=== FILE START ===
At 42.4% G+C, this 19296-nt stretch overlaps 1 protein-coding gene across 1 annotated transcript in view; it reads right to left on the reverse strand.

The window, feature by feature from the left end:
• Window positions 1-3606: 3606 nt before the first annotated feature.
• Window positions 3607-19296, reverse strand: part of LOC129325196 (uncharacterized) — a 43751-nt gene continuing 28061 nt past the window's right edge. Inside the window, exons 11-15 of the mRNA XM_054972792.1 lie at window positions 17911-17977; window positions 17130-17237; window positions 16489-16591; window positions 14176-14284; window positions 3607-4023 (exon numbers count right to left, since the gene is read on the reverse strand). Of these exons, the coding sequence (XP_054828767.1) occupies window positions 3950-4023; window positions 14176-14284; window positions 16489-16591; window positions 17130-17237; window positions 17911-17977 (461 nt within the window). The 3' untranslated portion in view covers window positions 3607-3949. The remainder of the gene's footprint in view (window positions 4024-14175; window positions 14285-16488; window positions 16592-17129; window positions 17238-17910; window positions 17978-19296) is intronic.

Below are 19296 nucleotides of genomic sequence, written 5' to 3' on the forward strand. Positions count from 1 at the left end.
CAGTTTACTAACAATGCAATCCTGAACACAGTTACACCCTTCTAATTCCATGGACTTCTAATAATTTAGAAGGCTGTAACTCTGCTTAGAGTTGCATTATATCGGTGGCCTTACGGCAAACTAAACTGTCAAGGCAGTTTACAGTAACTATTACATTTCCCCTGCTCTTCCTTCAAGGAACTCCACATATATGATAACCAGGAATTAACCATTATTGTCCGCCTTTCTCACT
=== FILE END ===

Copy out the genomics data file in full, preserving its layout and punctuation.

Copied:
At 42.4% G+C, this 19296-nt stretch overlaps 1 protein-coding gene across 1 annotated transcript in view; it reads right to left on the reverse strand.

The window, feature by feature from the left end:
• Window positions 1-3606: 3606 nt before the first annotated feature.
• Window positions 3607-19296, reverse strand: part of LOC129325196 (uncharacterized) — a 43751-nt gene continuing 28061 nt past the window's right edge. Inside the window, exons 11-15 of the mRNA XM_054972792.1 lie at window positions 17911-17977; window positions 17130-17237; window positions 16489-16591; window positions 14176-14284; window positions 3607-4023 (exon numbers count right to left, since the gene is read on the reverse strand). Of these exons, the coding sequence (XP_054828767.1) occupies window positions 3950-4023; window positions 14176-14284; window positions 16489-16591; window positions 17130-17237; window positions 17911-17977 (461 nt within the window). The 3' untranslated portion in view covers window positions 3607-3949. The remainder of the gene's footprint in view (window positions 4024-14175; window positions 14285-16488; window positions 16592-17129; window positions 17238-17910; window positions 17978-19296) is intronic.

Below are 19296 nucleotides of genomic sequence, written 5' to 3' on the forward strand. Positions count from 1 at the left end.
CAGTTTACTAACAATGCAATCCTGAACACAGTTACACCCTTCTAATTCCATGGACTTCTAATAATTTAGAAGGCTGTAACTCTGCTTAGAGTTGCATTATATCGGTGGCCTTACGGCAAACTAAACTGTCAAGGCAGTTTACAGTAACTATTACATTTCCCCTGCTCTTCCTTCAAGGAACTCCACATATATGATAACCAGGAATTAACCATTATTGTCCGCCTTTCTCACT